If you become depressed every winter, then you may have a condition called Seasonal Affective Disorder, or SAD. While antidepressants are an option for treating this disorder, don't think that they are your only option. Many people do well with alternative treatments for SAD, and they typically should be tried before beginning a prescription medication anyways. There are three natural ways to manage your seasonal depression, and all three can be combined for maximum relief.
1. Maximize Light Exposure
When you are feeling depressed, your first instinct may be to lie in bed in a dark room until you feel better. You can't trust your instincts when you are suffering from SAD, and you must resist this urge. Open up your blinds on sunny days and let the sun shine through those windows as much as possible. Taking a walk first thing in the morning on a sunny day can also be the perfect way to begin a more hopeful day.
If you live in an area of the country where sunshine is scarce in the winter, then a full-spectrum light box is a small investment that can help you greatly. These light boxes emit light that mimics the light from the sun in wavelength, and placing one at arm's length away from your face when reading the morning paper or surfing the internet in the morning can do wonders for your mood all day long.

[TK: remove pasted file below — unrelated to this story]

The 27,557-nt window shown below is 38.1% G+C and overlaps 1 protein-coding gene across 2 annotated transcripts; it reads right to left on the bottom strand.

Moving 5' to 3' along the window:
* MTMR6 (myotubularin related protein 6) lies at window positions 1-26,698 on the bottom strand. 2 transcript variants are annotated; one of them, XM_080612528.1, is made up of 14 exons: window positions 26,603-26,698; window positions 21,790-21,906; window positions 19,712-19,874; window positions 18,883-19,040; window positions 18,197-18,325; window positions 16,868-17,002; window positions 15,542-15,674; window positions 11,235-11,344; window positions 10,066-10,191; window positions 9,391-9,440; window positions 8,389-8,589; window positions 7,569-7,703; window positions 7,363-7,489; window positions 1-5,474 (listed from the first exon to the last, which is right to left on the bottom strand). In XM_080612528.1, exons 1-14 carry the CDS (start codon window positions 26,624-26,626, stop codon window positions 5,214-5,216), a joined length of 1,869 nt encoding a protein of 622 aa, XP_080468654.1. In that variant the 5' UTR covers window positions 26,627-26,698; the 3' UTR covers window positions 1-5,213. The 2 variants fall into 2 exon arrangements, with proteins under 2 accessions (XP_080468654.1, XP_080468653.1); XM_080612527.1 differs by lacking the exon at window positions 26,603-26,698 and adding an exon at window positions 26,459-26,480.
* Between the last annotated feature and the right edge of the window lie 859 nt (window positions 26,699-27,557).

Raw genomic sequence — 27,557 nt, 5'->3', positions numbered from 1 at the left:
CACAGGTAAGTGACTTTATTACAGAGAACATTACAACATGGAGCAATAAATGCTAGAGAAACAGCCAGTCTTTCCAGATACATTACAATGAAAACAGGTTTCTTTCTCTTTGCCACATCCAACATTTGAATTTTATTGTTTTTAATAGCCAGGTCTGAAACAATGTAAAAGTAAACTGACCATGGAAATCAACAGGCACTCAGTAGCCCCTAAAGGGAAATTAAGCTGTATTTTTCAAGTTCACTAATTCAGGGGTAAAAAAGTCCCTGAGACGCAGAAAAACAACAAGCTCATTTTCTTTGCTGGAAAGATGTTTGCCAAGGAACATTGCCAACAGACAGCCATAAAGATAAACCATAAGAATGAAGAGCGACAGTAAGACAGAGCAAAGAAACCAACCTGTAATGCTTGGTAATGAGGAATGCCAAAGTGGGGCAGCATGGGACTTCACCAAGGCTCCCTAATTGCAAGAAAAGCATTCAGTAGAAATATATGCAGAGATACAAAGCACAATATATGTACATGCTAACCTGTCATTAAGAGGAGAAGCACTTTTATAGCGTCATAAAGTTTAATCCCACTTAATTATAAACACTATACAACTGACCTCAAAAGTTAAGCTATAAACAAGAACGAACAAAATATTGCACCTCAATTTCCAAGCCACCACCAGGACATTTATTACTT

2. Eat Well
Depression can affect your appetite. Some people lose their appetites when depressed, and others crave sugar and carbohydrates. When feeling depressed, eating well is important to keep levels of serotonin steady in your brain. While you may crave sugar, which spikes serotonin levels immediately after eating, this leads to a yo-yo effect of crashing serotonin levels after the quick surge.
Experts advise eating several small meals every day that contain protein and complex carbohydrates when battling any type of depression. The complex carbohydrates digest slowly, causing your brain to release a steady supply of serotonin all day. The protein stimulates tryptophan production in your brain, which is another relaxing, "feel-good" chemical that can ease depression.
3. Take a Vitamin D Supplement
A big contributor to seasonal depression is the lack of sunlight in the winter. While using the lightbox and letting the sunlight you do get in your area through the windows addresses part of this problem caused by lack of natural sunlight, both options do little to address the vitamin D deficiency that lack of sunlight on your skin causes.
Vitamin D deficiency can contribute greatly to seasonal depression, and taking a supplement daily is the easiest way to address this deficiency. About 800 IUs of Vitamin D should be taken every day to help relieve your depression.
Follow these tips to help manage your winter seasonal depression. It can also be helpful to speak to a psychotherapist, like those at Newsome & Associates, Ltd., to learn more depression relief techniques tailored specifically to you.